Earl Carroll Sketchbook (1946)

Genres - Musical  |   Run Time - 90 min.  |   Countries - United States   |   MPAA Rating - NR
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Synopsis by Hal Erickson

Though Republic had decided to forego plans for an annual film edition of Earl Carroll's Vanities, their reciprocal deal with the Broadway impresario was still very much in effect in 1946: Hence the creation of the musical extravaganza Earl Carroll Sketchbook. The highly forgettable plot involves a serious composer named Tyler Brice (William Marshall) who "sells out" to write radio commercials. Artistically redeemed by heroine Pamela Thayer (Constance Moore), Brice decides to lend his talents-both as composer and singer-to producer Earl Carroll's newest nightclub revue (Richard Lane plays the Carroll character, here named Richard Starling). The Jule Styne-Sammy Cahn tunes are hardly classics, though "I've Never Forgotten" has possibilities. The film also revives Harold Arlen and Ted Koehler's "I've Got a Right to Sing the Blues", first introduced in the 1932 edition of Vanities. TV prints of Earl Carroll's Sketchbook have been retitled Hats Off to Rhythm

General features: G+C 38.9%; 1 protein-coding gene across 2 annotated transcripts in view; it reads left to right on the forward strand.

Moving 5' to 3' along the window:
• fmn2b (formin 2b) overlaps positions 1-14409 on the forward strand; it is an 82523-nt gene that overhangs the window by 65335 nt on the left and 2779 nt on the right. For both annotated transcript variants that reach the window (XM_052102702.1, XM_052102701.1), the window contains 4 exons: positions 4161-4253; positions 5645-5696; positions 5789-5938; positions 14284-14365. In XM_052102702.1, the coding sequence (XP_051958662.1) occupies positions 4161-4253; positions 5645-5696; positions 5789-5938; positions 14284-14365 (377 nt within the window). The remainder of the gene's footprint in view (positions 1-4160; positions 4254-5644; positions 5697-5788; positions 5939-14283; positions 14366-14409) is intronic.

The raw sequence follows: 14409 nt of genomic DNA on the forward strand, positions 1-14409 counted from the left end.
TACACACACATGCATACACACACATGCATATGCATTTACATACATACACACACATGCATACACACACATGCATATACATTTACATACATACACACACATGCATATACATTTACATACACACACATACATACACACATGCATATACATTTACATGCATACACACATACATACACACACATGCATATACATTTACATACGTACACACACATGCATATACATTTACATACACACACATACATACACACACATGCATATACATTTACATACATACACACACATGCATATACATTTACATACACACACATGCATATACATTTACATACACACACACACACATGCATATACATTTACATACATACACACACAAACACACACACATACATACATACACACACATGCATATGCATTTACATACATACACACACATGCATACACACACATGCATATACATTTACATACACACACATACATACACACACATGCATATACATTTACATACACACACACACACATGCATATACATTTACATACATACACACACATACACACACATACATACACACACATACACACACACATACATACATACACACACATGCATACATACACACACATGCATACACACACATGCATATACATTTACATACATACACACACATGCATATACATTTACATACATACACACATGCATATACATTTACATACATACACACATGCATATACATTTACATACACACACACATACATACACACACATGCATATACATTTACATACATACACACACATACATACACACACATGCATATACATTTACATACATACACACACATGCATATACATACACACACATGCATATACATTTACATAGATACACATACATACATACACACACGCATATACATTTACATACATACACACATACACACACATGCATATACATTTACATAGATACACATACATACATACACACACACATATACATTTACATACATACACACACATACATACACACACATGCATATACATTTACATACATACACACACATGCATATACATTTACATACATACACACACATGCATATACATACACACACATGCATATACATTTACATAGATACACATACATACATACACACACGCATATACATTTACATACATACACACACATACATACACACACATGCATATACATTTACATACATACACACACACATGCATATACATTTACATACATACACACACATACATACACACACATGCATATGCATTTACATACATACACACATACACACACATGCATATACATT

boyfriend, songwriter, stars [celebrities]